|From left to right is Sheryl, my friend from college JT, me wearing a reminder sash that someone is diagnosed with breast cancer every 3 minutes in this country, and Ginelle, just after finishing our first Avon Walk in Santa Barbara in 2012.|
This is how these types of walks tend to go when you're on the trail with a woman who has seen you at your literal worst, who has filled your freezer with homemade chicken pot pies and made pureed organic baby food for your 8-month-old, whose friendship has grown out of an openness and willingness to talk about issues that sort of surprised me when was first getting to know her.
Several miles into our walk, she said to me, "You know, I've been thinking about what the beast means to me." At first, I didn't know what she was talking about. It took me a second to catch up. Then it dawned on me. We call our team "Team Booby & the Beast."
"You mean, beyond cancer?" I asked.
"Well, yeah," she said. "Since you're doing better, it's taken on a bigger meaning to me. It's not just about your cancer or anyone's cancer. I think of it almost as the struggles we face as women. The burdens we carry, particularly with the election we're facing. Don't get me started on that."
I did get her started on that. We talked about Trump and the setbacks his presidency could mean for women. We talked about her daughters and my son and what we want them to know about their bodies, their abilities, the people they share this world with, and how to teach them respect for all of it. We talked about women who work, and women who -- like us -- stay home with our kids but used to have careers outside of motherhood. We talked about how lucky we are for the healthcare we have. We talked about privilege. And the disadvantages that still exist for women.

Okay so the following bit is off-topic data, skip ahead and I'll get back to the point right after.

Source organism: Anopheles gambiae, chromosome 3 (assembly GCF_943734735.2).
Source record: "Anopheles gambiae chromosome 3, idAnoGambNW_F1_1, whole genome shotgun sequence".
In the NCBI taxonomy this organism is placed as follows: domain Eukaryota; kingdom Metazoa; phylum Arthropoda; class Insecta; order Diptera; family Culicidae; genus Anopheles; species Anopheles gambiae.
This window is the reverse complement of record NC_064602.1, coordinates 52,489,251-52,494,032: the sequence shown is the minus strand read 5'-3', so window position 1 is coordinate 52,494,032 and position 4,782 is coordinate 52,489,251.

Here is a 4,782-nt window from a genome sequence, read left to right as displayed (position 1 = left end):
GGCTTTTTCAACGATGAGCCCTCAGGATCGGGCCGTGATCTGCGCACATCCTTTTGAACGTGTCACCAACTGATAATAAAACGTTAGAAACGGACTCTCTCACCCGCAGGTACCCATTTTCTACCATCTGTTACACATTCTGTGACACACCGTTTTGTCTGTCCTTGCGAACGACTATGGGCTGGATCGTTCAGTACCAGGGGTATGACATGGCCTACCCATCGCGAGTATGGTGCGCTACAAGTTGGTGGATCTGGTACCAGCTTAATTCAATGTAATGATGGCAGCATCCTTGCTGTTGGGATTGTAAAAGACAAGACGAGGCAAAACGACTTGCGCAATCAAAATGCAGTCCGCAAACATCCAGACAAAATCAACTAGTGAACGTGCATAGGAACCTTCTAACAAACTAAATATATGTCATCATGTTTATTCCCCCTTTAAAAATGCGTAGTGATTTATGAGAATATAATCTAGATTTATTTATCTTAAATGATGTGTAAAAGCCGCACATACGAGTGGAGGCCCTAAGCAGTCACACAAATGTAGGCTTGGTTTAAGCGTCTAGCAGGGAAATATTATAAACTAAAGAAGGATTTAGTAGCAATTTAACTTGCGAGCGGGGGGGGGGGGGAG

Recently, in two separate posts on social media, I was brought to tears about the struggles women still face in our society, not to even mention other societies. One was about a book on evolutionary biology with contributions from some of the top experts in the field, which failed to include a SINGLE female voice, even though I know plenty of women scientists and I am not even one. Second was this video that just speaks for itself about where women are in the world today.
This weekend, I am in Chicago with Ginelle and seven other teammates -- men and women -- to walk in my fifth Avon Walk, 39.3 miles over two days to provide funding for both research and underserved communities affected by breast cancer. I am pinching myself that I get to do this, that I am still around 5 years after my diagnosis, that we have so many supporters we have raised more than $32,000 and are currently ranked third for team fundraising in all of Chicago. I'm a little proud.
As I was packing for our trip, Quinn turned to me and said, "I can't wait to see you walk in Chicago, Mom!" I was surprised by the tears that poured out of me. I walk for him, after all, and this is the first time he'll be around to cheer me on. I pulled him in for a big hug and wiped the wetness from my cheeks.
Cancer, specifically metastatic cancer, will always be my beast. It is the thing against which I rail -- in whatever small way I can make a difference -- until my friends stop dying.
And I love that my son gets to see this side of me. He is old enough now to understand a bit of what it means to give back, to do something greater than yourself, to start to understand how breast cancer changed our lives. Earlier in the day, he had asked me if everyone in the world knew about the Avon Walk.
Ha. Not yet. Not even everyone knows about metastatic cancer, but we are working on that.
A number of patient advocates and friends of mine are also in Chicago this weekend, gathering to share their stories and insights with researchers at ASCO, the American Society of Clinical Oncology's annual meeting. I wish I could do both. Instead, I will be checking my Twitter feed regularly for updates on precision medicine, immunotherapy, advances from the Broad Institute, and quips from the brilliant women I get to call my friends.
Here we go, Chicago.